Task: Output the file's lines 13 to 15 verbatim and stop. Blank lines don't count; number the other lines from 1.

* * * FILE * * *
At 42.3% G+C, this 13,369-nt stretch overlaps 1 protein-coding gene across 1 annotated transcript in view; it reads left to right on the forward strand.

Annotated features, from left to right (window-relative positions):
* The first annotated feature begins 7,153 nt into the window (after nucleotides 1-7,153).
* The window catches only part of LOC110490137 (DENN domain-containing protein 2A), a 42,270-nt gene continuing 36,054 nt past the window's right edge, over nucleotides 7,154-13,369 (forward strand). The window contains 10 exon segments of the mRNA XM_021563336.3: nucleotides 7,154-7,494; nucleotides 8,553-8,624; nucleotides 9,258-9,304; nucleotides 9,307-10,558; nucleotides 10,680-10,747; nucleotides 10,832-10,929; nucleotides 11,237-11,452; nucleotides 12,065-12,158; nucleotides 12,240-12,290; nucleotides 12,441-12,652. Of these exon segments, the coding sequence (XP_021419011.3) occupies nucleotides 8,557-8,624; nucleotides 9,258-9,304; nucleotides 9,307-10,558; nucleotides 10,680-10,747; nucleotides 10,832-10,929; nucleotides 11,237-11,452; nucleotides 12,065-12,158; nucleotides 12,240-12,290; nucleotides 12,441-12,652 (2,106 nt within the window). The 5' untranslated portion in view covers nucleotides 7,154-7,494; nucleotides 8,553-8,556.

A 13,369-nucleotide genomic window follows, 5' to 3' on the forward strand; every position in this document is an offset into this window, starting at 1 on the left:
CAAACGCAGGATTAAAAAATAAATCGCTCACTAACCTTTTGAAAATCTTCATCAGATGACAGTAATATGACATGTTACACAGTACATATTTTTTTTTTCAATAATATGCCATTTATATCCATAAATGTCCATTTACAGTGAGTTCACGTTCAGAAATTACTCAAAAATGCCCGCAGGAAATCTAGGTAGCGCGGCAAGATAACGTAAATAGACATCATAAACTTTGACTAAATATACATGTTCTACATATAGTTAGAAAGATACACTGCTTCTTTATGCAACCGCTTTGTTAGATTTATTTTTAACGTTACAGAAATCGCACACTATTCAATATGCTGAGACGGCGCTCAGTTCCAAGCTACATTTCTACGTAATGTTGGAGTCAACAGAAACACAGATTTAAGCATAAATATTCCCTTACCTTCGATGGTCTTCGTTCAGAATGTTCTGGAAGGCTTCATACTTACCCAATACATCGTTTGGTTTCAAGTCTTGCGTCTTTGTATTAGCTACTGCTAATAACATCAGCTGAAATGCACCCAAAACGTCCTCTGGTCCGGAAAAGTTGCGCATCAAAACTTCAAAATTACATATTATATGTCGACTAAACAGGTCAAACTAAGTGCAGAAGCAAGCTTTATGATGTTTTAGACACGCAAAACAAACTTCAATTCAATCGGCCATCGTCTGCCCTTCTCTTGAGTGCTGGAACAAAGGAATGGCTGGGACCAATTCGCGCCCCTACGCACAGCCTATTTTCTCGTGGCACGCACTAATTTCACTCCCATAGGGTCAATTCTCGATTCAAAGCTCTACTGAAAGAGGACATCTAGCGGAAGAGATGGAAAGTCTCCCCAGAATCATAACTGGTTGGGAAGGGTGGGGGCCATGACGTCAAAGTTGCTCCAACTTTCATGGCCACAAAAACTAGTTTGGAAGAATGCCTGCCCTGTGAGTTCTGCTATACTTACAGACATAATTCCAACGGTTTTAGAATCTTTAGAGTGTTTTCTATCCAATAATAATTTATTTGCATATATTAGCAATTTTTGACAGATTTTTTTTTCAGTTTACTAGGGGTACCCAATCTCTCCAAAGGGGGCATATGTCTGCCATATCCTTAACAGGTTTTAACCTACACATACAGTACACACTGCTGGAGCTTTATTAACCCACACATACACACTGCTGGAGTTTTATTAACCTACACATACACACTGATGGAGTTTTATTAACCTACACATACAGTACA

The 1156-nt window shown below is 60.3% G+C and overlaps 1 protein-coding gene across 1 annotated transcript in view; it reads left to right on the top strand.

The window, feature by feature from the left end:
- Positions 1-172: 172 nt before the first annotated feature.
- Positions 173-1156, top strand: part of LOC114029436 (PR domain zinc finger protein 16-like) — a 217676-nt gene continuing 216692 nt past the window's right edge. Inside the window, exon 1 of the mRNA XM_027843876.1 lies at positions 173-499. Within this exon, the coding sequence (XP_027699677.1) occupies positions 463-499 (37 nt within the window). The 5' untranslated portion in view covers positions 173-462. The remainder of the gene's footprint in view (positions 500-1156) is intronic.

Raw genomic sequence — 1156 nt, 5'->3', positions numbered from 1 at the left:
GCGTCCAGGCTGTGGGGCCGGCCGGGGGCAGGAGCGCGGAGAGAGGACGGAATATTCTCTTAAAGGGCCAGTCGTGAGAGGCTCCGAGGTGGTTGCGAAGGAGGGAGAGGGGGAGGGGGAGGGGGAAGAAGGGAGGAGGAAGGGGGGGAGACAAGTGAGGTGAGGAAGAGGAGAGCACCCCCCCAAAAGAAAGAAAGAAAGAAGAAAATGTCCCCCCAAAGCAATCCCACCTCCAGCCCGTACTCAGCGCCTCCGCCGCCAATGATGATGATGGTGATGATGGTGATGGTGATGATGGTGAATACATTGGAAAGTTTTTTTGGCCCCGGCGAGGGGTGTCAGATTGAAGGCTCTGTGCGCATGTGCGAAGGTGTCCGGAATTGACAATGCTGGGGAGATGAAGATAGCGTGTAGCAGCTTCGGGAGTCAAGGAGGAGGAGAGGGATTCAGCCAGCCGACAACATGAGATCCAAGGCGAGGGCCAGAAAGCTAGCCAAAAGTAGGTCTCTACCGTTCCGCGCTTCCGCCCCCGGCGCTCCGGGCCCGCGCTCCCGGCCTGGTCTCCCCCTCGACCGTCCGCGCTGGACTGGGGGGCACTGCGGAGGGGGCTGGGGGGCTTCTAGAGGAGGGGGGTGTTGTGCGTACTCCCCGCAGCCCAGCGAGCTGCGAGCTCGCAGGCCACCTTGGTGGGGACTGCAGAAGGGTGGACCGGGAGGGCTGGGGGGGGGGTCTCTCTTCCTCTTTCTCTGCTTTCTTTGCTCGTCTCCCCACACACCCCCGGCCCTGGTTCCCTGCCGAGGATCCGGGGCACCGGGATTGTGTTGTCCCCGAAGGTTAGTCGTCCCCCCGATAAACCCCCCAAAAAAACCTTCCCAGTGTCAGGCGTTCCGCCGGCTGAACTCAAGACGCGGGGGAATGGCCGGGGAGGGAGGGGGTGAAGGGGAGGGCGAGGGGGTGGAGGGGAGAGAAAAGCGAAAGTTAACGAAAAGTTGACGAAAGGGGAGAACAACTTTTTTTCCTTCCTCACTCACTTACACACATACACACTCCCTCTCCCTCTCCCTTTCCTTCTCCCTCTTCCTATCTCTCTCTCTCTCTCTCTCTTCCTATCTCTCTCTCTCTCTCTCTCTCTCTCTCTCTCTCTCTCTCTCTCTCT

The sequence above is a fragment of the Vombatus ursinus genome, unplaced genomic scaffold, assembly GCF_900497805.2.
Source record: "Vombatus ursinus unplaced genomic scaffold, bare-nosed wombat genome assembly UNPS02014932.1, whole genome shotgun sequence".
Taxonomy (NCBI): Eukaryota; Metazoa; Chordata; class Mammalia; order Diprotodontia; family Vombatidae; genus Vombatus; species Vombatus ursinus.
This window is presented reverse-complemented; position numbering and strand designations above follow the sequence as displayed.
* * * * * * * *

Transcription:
The sequence above is a fragment of the Vombatus ursinus genome, unplaced genomic scaffold, assembly GCF_900497805.2.
Source record: "Vombatus ursinus unplaced genomic scaffold, bare-nosed wombat genome assembly UNPS02014932.1, whole genome shotgun sequence".
Taxonomy (NCBI): Eukaryota; Metazoa; Chordata; class Mammalia; order Diprotodontia; family Vombatidae; genus Vombatus; species Vombatus ursinus.